The market, like all of us, is uncertain about the outcome of the European sovereign debt crisis and the likelihood of suffering a double dip recession in the US. As clarity improves, the market will react. The possibility of contagion in Europe leading to a breakup of the Euro is partially discounted in stock prices. If it happens, things will get worse, but much of the potential negative is already discounted. If it does not, prices should rise.
The Bullish Case:
- Stocks are very cheap globally. The S&P 500 is trading at just over 10 times expected 2012 earnings, and the Stoxx Europe 600 Index at just 9 times expected earnings.
- Interest rates are extremely low. Historically, valuations of stocks are inversely correlated with interest rates, implying stocks should move to higher prices. The earnings yield on stocks is around 10%, compared to just 2% in ten year Treasuries. This is unprecedented, and is massively bullish if you believe earnings will continue to grow over time.
- Almost no one is bullish, but fear is rampant – this is usually a good sign.
- The Fed is acting in an extremely accommodative manner, promising to keep interest rates low through 2013 and essentially printing hundreds of billions of dollars to buy bonds and inject money into the system. Ultimately, this should be positive for asset prices.
- Corporate earnings are still growing, and corporate balance sheets are strong.
- The fourth year of a President’s term has historically been good for stocks.
- The housing market, while weak, is beginning to show signs of stabilization.
- The US economy still appears to be growing. Private sector payrolls rose by 137,000 in September, a respectable number. Q3 auto sales were strong.
The Bearish Case:
- Greece will have to default. This could choke off the ability of Spain and/or Italy to issue debt.
- Political gridlock could lead to a collapse of the Euro.
- Falling commodity prices indicate a higher likelihood of pending recession.
- Persistent high unemployment suggests corporate earnings should begin to decline.
- Populist movements may lead to over-regulation.
- Major financial institutions such as Bank of America are still at risk of crippling losses from the sub-prime crisis.
- A recession in the US could slash earnings, making the valuation argument invalid.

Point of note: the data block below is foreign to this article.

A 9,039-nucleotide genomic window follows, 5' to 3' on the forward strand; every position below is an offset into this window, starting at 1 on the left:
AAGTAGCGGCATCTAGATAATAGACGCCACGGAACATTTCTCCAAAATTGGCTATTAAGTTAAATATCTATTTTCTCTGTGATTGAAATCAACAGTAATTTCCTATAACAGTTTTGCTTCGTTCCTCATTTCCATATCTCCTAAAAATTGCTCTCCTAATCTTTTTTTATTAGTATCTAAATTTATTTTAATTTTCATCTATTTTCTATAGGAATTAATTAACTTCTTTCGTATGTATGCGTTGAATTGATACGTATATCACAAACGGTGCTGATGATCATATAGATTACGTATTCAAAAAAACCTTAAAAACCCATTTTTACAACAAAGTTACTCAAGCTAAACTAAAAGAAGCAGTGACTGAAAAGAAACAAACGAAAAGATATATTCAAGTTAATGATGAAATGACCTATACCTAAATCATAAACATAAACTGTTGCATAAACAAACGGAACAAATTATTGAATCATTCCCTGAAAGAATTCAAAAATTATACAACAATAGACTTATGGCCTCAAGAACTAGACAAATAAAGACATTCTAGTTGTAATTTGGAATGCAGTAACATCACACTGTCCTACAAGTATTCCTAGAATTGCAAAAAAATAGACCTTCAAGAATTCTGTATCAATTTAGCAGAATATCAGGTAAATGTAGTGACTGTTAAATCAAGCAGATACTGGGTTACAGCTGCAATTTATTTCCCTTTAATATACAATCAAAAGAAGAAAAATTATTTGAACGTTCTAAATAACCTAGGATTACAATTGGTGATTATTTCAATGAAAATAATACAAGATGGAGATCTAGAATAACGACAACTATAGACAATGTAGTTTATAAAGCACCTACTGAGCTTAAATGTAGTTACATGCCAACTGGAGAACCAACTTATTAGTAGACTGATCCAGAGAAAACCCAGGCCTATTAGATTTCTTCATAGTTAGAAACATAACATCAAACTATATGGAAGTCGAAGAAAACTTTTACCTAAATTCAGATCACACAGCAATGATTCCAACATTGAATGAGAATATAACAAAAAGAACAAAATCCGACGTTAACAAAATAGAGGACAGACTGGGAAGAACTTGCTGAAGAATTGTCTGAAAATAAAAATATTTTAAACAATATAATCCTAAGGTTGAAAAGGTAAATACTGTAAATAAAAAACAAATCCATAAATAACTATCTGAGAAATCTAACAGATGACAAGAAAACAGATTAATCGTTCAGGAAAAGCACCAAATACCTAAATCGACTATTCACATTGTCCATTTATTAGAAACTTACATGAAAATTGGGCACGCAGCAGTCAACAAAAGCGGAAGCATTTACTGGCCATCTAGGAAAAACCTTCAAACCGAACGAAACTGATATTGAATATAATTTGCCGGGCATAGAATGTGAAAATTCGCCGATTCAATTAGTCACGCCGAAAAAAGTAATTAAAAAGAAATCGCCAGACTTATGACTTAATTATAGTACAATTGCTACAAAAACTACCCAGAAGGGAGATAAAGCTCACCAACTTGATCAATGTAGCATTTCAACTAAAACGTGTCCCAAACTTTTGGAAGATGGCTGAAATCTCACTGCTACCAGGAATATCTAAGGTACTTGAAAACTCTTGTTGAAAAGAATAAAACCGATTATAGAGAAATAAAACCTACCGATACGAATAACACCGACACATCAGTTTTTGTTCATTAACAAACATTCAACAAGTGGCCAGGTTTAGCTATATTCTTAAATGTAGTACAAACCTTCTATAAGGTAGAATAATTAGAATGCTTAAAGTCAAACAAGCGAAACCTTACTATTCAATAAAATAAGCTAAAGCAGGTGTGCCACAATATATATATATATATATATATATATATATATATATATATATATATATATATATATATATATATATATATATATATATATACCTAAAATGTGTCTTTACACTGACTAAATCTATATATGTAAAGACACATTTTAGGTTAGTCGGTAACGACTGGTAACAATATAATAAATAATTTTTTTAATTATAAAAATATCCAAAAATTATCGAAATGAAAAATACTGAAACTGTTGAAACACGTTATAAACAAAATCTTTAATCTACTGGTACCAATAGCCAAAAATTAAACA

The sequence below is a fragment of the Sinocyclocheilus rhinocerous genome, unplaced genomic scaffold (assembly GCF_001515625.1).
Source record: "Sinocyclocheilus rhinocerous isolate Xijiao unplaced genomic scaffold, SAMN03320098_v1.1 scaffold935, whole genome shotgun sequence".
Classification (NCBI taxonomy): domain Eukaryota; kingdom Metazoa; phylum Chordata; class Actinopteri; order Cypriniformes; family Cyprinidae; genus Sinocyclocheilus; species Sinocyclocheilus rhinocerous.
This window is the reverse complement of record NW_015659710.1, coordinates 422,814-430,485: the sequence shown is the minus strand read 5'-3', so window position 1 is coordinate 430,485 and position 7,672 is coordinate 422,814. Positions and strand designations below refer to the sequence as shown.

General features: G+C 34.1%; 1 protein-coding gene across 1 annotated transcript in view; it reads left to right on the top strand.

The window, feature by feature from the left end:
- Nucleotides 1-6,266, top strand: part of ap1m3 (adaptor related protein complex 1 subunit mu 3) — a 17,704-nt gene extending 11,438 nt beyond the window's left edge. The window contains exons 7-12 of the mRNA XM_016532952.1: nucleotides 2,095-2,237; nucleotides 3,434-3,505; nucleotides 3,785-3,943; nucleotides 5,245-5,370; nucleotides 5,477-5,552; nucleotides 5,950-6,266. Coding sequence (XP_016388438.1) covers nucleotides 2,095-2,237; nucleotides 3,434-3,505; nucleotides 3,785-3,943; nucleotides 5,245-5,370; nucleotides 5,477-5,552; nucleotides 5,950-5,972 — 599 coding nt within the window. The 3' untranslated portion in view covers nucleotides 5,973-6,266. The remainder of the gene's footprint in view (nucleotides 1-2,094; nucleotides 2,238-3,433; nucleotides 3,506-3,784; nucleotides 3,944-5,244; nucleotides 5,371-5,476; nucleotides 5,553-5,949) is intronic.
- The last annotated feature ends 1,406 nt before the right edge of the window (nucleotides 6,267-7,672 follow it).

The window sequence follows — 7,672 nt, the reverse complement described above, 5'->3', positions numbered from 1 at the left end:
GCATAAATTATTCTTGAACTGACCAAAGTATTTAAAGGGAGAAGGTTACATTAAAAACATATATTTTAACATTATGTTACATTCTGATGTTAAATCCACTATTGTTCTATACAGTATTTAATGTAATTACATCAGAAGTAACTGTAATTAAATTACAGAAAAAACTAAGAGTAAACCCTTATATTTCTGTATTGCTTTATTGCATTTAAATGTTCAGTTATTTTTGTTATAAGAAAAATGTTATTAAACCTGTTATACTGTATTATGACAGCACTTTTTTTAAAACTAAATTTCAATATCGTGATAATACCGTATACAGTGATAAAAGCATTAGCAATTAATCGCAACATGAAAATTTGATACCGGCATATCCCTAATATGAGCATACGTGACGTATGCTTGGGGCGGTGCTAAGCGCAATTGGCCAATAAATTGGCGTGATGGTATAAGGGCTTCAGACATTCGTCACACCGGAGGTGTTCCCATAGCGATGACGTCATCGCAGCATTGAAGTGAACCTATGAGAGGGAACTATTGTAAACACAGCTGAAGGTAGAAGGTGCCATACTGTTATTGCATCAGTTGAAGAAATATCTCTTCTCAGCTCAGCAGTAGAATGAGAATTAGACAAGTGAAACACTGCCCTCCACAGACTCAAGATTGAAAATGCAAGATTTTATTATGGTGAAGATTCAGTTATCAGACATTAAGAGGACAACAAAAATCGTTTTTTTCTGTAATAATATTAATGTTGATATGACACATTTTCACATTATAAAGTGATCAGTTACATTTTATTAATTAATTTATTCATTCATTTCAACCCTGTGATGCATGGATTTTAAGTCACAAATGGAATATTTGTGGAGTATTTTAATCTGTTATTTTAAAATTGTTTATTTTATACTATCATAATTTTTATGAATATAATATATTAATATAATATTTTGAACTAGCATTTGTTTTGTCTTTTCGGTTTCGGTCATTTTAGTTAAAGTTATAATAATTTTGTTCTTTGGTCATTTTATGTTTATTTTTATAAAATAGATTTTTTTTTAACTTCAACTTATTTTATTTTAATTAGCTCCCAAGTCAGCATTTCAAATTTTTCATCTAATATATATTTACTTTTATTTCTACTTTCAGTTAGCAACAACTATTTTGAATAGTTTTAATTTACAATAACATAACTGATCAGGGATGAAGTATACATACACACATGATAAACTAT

On balance, the bullish case seems to have greater merit. Still, significant uncertainty remains around the European debt situation and the US economy, as well as the possibility of slowing growth in China. The valuation argument (stocks are cheap) is extremely compelling, but tends to mean little when thinking about short term periods like the next six or twelve months. When thinking longer term, it is hard not to be excited about the prospects for stocks.
Volatility is likely to remain heightened for the foreseeable future, but we believe it would be a mistake to try and time equity exposure around it.
3. The US Economy
Many believe it is certain that the US will dip back into recession. However, the economy has been resilient and recently has recently shown more signs of improvement than decline. Recession remains a very real possibility in the next few quarters, but we are optimistic the economy will maintain modest growth before picking up somewhat next year. Here are some of the more important recent data points:
- Q2 US GDP growth was unexpectedly revised up to 1.3%. While not a great absolute number, this proved wrong the increasingly common view that the economy is already in recession.
- Private sector payrolls increased by 91,000 in September. Again, not a fantastic absolute number, but not bad either.
- Auto sales rose 2.5% from the prior quarter.
- Shipments of non-defense capital goods were up 2.8% in August.
- Average hourly earnings were down in August, but rebounded in September and were up slightly for the quarter.
- On a disappointing note, worker productivity was down in the first and second quarters. Third quarter data has not been released.
- Based on the Case-Shiller Home Price Index, housing prices rose in July (most recent available data) for the fourth straight month, but remain down year over year.
4. Cracks in the Great Wall – an Update on China
Incremental negatives in China have begun to surface. China will not be able to maintain growth close to 10% for much longer, if at all. How it slows is important.